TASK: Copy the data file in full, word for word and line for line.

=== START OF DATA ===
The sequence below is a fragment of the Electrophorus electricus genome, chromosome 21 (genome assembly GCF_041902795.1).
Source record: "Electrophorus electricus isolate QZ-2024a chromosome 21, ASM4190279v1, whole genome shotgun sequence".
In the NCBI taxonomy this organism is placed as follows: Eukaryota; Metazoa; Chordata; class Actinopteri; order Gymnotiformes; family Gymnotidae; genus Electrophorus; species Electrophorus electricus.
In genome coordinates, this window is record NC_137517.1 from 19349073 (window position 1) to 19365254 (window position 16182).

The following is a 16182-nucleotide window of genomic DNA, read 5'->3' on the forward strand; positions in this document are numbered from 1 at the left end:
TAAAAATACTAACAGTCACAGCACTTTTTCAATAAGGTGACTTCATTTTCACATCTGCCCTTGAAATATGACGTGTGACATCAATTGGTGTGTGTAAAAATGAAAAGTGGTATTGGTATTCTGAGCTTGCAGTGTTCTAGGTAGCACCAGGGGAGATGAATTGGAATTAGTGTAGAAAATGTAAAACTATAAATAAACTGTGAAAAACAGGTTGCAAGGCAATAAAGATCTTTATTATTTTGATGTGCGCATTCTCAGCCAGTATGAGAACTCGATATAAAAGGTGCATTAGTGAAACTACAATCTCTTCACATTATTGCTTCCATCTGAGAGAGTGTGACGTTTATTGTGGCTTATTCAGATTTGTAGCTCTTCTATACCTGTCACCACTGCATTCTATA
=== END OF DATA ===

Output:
The sequence below is a fragment of the Electrophorus electricus genome, chromosome 21 (genome assembly GCF_041902795.1).
Source record: "Electrophorus electricus isolate QZ-2024a chromosome 21, ASM4190279v1, whole genome shotgun sequence".
In the NCBI taxonomy this organism is placed as follows: Eukaryota; Metazoa; Chordata; class Actinopteri; order Gymnotiformes; family Gymnotidae; genus Electrophorus; species Electrophorus electricus.
In genome coordinates, this window is record NC_137517.1 from 19349073 (window position 1) to 19365254 (window position 16182).

The following is a 16182-nucleotide window of genomic DNA, read 5'->3' on the forward strand; positions in this document are numbered from 1 at the left end:
TAAAAATACTAACAGTCACAGCACTTTTTCAATAAGGTGACTTCATTTTCACATCTGCCCTTGAAATATGACGTGTGACATCAATTGGTGTGTGTAAAAATGAAAAGTGGTATTGGTATTCTGAGCTTGCAGTGTTCTAGGTAGCACCAGGGGAGATGAATTGGAATTAGTGTAGAAAATGTAAAACTATAAATAAACTGTGAAAAACAGGTTGCAAGGCAATAAAGATCTTTATTATTTTGATGTGCGCATTCTCAGCCAGTATGAGAACTCGATATAAAAGGTGCATTAGTGAAACTACAATCTCTTCACATTATTGCTTCCATCTGAGAGAGTGTGACGTTTATTGTGGCTTATTCAGATTTGTAGCTCTTCTATACCTGTCACCACTGCATTCTATA